Sham Enbashi (b. 1988) is a Syrian photographer and architect who grew up in Dubai and now lives in Amsterdam. Graduated with Bachelors of Architecture and Design at the American University of Sharjah 2012, she worked as a full time architect in various firms for the following 8 years, the most recent is Studio PietBoon in Amsterdam. She was a fellow in 2016 at the Salama bint Hamdan Emerging Artists Fellowship (SEAF) in AbuDhabi in partnership with the Rhode Island School of Design.

Sham’s attitude towards her photography practice involves observation, reflection and re-staging of her findings. She works with the medium of photography to question the relation between our objective and subjective reality; the relationship between the world out there and our internal experience of it. She achieves that through internal introspection, contemplation, conversations and drawing from her own personal encounters. Through her works, Sham tries to bring out the most personal sides of who we are and to shed light and document the internal transformations of a being within the context of his/her immediate social interactions.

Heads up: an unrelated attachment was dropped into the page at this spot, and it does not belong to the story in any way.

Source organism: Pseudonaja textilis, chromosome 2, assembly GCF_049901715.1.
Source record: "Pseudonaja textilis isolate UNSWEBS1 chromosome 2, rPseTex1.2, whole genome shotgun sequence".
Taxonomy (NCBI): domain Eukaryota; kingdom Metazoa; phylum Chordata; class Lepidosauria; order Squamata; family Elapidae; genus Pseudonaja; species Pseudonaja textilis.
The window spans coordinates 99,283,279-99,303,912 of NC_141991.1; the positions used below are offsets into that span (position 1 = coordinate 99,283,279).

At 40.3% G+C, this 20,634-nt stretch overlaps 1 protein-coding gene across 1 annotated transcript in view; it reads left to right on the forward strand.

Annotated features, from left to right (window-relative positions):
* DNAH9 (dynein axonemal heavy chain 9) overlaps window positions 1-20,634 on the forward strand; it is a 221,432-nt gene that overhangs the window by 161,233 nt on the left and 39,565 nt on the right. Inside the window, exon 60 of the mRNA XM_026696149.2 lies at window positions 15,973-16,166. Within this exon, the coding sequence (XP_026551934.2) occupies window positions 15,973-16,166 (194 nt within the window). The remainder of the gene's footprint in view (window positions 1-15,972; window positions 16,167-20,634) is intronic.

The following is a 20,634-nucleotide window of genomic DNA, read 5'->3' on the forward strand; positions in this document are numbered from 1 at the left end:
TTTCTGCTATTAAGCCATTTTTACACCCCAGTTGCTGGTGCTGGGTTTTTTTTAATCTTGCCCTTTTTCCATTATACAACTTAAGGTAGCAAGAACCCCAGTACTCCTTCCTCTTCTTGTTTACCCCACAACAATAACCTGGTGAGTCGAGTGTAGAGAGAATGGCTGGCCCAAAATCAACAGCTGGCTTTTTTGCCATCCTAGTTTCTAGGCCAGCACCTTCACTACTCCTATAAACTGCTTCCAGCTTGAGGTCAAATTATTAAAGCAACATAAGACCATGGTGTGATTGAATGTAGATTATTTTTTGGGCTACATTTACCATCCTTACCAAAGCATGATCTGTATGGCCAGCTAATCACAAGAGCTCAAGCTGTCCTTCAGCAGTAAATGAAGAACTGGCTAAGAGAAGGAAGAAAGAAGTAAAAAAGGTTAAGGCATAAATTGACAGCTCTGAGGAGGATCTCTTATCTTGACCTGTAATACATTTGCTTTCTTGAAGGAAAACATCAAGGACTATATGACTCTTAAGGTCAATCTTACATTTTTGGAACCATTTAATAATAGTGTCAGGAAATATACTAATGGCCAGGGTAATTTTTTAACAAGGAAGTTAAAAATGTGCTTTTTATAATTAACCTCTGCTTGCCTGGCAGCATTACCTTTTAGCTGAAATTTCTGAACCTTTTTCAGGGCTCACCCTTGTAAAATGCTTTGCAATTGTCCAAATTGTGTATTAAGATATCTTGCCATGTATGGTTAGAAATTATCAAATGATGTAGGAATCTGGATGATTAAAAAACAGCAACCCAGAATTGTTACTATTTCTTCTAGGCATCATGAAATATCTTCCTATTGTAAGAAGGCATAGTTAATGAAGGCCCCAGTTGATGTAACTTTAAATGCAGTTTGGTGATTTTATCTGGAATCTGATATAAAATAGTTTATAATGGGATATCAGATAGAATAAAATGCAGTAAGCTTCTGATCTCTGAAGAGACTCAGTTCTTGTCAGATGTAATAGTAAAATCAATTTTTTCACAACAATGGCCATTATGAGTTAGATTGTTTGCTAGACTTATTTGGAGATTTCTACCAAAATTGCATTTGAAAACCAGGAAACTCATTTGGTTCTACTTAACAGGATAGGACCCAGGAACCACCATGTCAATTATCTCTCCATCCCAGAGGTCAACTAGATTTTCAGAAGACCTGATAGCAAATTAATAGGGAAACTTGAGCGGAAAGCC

In her project “And I Think We Should Meet" , Sham questions whether love is an encounter of chance or determined will. In a search for “the one,” during a trip across 11 European cities, Sham photographed men at their homes whom she was romantically drawn towards. The photos were taken within 24 hours of meeting them. Although Sham’s personal life has guided her projects, she is simultaneously trying to confirm the universality of the human condition. Her recent research is migrating towards self observation and understanding stemming from the desire that nothing worth doing is going to be done if it doesn’t come from knowing who we are. The beginnings of these studies are reflected in her most recent ongoing project "Man As An Unfinished World", in which she uses her experiences with psychedelic medicines during the past 4 years to reflect and understand her personal relationship with death, fear and the experience of loneliness.

Besides research and execution, representation methods of the project is a highlight of her process. Recently, her photos are intertwined with documented texts of either her journals or from literary material that influenced her photos or that she was consuming during the realisation of the project.

Sham Enbashi